Also greatly effected is the tourist industry. This is of particular importance to my thesis as it is currently the major base economic activity in Churchill.
...warming is good for business. Unemployment in the town is zero. A glacier next to a nearby zinc and lead mine has retreated since the site closed in 1990, exposing an outcrop of metal-rich ore, where drilling will start again soon. Ships supplying the only factory in town, which processes the local catch for Royal Greenland, a huge state-owned prawn supplier, can now use the harbour throughout the winter (it was previously inaccessible for three months of the year). The warmer water seems to be bringing back the cod fishery as well.
I do not expect this will happen in Churchill. The glaciers are long gone and the bears simply can't survive as they are accustom when the ice disappears. They can live like their extremely close grizzly cousins (whom they can mate with and produce viable and fertile offspring in the wild), but then they are not nearly so viable for ecotourism. That is, assuming the land-based environment can support the influx of suddenly starving bears. Perhaps whale watching and historic tourism - Fort Churchill and the old Cold War sites - will supplant the bears in the future. Greenlanders are also farming as their doomed Viking ancestors did during the medieval warming period, but it is rather unlikely the people will suffer a similar fate. The other side of the coin for Greenland is this screws the Inuit hard. Of all of the indigenous people's of the new world, they have perhaps been the safest due to isolation and the otherwise lethal climate they've adapted impossibly well for. The while the Vikings mentioned above starved to death, they lived comfortably in the same climate. You need not match the technology or organization of a group if they cannot survive in the very ground they live on. Or as Dennis Miller once put it, "Sure, the lion is the king of the jungle. But throw him in Antarctica and he is just some penguin's bitch."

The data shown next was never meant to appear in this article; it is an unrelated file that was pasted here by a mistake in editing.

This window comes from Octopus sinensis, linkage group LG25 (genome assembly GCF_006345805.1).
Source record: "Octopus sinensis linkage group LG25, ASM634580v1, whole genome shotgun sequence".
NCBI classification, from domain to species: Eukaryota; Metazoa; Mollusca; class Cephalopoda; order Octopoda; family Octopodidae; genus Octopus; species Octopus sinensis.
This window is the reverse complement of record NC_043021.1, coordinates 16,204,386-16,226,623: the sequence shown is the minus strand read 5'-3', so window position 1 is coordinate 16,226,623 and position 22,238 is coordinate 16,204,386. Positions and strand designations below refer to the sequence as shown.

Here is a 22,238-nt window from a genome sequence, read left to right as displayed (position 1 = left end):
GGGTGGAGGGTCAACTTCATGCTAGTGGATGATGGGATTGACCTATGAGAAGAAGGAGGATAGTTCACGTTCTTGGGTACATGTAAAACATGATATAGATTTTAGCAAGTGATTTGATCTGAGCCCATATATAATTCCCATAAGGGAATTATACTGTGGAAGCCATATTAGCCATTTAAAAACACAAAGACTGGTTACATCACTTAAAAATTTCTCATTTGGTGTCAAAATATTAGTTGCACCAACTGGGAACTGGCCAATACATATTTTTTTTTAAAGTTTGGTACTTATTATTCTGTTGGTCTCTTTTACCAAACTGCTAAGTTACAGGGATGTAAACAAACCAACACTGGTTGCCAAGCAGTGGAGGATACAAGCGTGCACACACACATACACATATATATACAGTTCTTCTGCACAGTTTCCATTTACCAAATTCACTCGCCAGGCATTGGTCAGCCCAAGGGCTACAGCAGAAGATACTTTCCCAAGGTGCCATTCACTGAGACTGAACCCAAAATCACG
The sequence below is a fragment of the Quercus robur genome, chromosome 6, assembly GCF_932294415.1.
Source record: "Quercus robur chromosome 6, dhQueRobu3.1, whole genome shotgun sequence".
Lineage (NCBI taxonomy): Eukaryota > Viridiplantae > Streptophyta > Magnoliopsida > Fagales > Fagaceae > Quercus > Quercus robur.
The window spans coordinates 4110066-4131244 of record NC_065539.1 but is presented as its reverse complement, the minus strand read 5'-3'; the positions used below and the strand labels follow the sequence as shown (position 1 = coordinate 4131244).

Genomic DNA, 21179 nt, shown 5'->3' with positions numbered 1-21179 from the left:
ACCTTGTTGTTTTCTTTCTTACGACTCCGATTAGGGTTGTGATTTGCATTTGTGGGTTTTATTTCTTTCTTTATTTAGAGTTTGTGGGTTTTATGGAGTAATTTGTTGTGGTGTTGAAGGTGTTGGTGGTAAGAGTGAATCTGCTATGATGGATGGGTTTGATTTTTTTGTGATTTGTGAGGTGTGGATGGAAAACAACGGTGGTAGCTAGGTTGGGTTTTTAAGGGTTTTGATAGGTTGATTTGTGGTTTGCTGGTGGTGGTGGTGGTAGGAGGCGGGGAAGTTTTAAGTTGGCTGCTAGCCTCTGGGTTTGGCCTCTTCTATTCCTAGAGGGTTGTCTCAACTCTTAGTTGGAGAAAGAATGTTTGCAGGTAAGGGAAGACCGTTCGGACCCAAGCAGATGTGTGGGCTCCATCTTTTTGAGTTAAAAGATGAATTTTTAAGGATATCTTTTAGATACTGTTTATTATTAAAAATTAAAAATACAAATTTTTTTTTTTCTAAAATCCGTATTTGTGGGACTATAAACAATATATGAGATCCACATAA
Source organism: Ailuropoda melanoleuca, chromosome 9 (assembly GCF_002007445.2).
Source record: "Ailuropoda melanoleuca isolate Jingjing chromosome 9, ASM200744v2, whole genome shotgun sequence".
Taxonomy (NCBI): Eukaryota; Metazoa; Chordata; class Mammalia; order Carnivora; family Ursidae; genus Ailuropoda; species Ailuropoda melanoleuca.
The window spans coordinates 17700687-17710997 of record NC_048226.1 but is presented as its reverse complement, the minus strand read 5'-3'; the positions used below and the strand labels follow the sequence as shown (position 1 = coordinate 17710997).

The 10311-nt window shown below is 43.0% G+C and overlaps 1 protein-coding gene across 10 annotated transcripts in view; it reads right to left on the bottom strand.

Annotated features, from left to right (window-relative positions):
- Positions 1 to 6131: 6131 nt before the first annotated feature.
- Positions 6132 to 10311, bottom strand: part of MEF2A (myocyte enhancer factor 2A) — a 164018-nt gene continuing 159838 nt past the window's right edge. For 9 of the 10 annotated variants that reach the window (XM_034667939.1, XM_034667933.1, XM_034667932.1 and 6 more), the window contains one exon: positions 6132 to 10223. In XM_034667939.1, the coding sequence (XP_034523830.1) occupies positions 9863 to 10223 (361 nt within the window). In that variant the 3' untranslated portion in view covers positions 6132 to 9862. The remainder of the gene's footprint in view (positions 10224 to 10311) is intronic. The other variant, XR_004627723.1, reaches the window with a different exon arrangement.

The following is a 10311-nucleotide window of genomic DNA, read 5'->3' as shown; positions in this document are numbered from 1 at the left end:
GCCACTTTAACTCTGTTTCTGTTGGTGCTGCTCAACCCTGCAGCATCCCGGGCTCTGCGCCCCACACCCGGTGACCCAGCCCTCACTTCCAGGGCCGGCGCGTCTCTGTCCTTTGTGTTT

But the tourist industry is warming fastest. Around 15,000 tourists visited last year and twice as many are expected this summer. Hotels are booming and additional tourist guides are being trained.